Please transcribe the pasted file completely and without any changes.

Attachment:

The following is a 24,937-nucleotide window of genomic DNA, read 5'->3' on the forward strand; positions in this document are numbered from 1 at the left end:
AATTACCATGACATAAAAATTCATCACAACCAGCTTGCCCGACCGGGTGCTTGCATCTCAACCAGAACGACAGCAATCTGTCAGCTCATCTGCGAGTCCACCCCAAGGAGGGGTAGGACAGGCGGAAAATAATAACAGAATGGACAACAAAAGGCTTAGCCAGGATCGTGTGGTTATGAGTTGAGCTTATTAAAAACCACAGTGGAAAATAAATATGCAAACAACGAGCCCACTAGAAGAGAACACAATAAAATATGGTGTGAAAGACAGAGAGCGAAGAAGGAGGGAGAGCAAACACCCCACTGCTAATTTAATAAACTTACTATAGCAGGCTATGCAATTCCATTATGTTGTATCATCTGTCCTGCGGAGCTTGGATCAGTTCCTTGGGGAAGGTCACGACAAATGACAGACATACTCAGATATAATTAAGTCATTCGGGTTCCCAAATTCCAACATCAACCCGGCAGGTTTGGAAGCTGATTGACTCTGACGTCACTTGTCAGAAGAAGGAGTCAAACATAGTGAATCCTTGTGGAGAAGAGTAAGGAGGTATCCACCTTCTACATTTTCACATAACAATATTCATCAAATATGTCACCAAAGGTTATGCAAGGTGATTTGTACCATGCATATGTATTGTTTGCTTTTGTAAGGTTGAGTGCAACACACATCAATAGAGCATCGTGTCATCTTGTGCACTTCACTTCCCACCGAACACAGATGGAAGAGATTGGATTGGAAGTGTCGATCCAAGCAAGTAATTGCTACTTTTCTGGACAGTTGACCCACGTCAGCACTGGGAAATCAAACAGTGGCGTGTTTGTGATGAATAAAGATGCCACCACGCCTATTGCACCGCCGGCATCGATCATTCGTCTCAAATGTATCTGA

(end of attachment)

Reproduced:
The following is a 24,937-nucleotide window of genomic DNA, read 5'->3' on the forward strand; positions in this document are numbered from 1 at the left end:
AATTACCATGACATAAAAATTCATCACAACCAGCTTGCCCGACCGGGTGCTTGCATCTCAACCAGAACGACAGCAATCTGTCAGCTCATCTGCGAGTCCACCCCAAGGAGGGGTAGGACAGGCGGAAAATAATAACAGAATGGACAACAAAAGGCTTAGCCAGGATCGTGTGGTTATGAGTTGAGCTTATTAAAAACCACAGTGGAAAATAAATATGCAAACAACGAGCCCACTAGAAGAGAACACAATAAAATATGGTGTGAAAGACAGAGAGCGAAGAAGGAGGGAGAGCAAACACCCCACTGCTAATTTAATAAACTTACTATAGCAGGCTATGCAATTCCATTATGTTGTATCATCTGTCCTGCGGAGCTTGGATCAGTTCCTTGGGGAAGGTCACGACAAATGACAGACATACTCAGATATAATTAAGTCATTCGGGTTCCCAAATTCCAACATCAACCCGGCAGGTTTGGAAGCTGATTGACTCTGACGTCACTTGTCAGAAGAAGGAGTCAAACATAGTGAATCCTTGTGGAGAAGAGTAAGGAGGTATCCACCTTCTACATTTTCACATAACAATATTCATCAAATATGTCACCAAAGGTTATGCAAGGTGATTTGTACCATGCATATGTATTGTTTGCTTTTGTAAGGTTGAGTGCAACACACATCAATAGAGCATCGTGTCATCTTGTGCACTTCACTTCCCACCGAACACAGATGGAAGAGATTGGATTGGAAGTGTCGATCCAAGCAAGTAATTGCTACTTTTCTGGACAGTTGACCCACGTCAGCACTGGGAAATCAAACAGTGGCGTGTTTGTGATGAATAAAGATGCCACCACGCCTATTGCACCGCCGGCATCGATCATTCGTCTCAAATGTATCTGA